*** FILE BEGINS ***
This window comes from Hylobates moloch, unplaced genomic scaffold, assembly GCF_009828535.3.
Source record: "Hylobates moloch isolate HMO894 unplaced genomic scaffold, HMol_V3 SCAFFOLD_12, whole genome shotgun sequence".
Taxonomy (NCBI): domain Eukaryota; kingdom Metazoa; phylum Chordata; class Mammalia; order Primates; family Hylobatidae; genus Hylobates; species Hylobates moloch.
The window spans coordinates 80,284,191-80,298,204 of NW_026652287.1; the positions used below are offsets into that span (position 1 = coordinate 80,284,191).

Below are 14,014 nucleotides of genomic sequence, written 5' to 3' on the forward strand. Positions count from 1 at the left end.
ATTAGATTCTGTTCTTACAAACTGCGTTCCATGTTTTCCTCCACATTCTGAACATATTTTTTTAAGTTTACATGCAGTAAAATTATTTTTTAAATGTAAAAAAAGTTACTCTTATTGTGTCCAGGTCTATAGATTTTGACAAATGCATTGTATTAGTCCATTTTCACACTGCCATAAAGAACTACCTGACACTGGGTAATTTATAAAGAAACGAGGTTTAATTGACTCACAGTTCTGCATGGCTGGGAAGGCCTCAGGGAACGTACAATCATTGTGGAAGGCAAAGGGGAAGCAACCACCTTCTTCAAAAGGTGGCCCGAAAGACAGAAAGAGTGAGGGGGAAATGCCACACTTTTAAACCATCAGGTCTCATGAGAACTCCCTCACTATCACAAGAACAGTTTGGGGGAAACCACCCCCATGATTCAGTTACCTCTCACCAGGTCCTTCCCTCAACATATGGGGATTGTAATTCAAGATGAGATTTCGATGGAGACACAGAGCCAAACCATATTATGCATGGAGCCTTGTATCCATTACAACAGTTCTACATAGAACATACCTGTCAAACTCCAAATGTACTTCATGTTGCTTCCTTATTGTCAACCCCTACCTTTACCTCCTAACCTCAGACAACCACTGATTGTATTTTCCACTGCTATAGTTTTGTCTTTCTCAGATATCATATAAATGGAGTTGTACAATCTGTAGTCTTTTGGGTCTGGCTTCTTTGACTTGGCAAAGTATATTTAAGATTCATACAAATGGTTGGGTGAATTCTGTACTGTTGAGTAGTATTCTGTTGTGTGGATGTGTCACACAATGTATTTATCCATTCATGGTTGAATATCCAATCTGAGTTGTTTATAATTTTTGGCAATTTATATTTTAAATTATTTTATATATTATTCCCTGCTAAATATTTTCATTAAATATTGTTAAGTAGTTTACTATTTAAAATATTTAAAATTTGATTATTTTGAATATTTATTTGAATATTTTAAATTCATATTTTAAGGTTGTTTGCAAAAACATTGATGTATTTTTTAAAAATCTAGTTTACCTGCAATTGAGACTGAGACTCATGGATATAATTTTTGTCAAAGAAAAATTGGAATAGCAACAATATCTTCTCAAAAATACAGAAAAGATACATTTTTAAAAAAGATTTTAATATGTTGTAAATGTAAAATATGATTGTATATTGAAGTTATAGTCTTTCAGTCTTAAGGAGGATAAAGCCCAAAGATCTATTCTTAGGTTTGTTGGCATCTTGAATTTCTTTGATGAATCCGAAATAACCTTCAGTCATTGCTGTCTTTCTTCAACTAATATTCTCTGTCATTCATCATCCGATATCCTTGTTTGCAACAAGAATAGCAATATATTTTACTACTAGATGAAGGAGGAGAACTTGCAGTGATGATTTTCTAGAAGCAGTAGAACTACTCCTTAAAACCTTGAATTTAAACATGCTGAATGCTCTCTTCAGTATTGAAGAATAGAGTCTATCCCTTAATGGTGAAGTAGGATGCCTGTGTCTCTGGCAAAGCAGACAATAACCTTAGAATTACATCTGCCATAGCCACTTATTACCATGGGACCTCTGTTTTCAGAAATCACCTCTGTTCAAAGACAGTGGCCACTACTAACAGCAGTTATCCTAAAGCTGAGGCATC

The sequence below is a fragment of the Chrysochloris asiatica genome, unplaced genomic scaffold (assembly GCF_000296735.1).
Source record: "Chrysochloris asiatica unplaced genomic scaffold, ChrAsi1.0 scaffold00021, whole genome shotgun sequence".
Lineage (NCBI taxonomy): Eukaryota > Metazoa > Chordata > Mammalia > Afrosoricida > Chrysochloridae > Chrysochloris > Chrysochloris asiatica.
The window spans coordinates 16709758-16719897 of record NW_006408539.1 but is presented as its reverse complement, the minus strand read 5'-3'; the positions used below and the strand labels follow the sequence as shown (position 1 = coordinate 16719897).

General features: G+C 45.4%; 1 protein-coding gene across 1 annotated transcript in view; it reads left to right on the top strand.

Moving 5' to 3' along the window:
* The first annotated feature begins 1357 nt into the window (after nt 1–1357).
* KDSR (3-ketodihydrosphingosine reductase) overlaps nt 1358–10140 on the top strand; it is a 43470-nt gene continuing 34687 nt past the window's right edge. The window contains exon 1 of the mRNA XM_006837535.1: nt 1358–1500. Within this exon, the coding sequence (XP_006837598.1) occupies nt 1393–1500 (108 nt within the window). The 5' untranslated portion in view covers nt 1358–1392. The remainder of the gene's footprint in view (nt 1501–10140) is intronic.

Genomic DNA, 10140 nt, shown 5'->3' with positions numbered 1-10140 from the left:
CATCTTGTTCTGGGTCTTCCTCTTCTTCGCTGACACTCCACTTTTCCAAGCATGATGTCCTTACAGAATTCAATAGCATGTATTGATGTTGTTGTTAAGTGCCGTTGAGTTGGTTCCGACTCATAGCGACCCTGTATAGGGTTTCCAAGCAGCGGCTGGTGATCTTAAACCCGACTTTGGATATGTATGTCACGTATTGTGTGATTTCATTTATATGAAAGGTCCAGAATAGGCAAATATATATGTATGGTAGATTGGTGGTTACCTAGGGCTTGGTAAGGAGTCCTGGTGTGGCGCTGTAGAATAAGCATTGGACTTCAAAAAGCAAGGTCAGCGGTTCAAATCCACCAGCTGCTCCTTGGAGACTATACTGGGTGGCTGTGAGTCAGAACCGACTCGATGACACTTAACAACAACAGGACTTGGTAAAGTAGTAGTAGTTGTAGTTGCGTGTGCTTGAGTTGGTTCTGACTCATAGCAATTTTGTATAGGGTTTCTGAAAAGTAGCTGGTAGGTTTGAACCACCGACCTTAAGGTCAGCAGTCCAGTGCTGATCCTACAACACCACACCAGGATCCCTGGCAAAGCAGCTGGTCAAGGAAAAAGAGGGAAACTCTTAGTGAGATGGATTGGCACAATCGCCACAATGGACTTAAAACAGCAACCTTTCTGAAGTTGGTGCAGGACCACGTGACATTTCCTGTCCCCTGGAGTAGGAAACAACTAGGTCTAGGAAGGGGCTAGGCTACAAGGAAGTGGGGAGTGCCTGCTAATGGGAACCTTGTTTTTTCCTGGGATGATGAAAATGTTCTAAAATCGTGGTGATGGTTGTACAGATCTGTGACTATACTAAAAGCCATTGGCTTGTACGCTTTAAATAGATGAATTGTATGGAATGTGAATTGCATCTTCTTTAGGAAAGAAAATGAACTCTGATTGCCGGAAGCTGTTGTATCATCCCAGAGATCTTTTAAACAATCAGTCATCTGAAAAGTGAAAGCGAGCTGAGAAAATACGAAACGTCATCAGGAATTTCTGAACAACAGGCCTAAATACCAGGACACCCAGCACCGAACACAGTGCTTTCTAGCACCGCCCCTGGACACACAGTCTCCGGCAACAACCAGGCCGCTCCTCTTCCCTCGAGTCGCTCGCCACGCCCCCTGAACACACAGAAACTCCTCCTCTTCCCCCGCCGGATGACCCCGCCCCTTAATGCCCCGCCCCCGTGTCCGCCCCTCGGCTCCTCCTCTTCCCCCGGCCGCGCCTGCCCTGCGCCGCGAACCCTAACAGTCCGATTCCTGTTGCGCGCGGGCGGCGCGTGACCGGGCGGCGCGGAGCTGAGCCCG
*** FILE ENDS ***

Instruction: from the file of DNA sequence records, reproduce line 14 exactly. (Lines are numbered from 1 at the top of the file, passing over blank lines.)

* KDSR (3-ketodihydrosphingosine reductase) overlaps nt 1358–10140 on the top strand; it is a 43470-nt gene continuing 34687 nt past the window's right edge. The window contains exon 1 of the mRNA XM_006837535.1: nt 1358–1500. Within this exon, the coding sequence (XP_006837598.1) occupies nt 1393–1500 (108 nt within the window). The 5' untranslated portion in view covers nt 1358–1392. The remainder of the gene's footprint in view (nt 1501–10140) is intronic.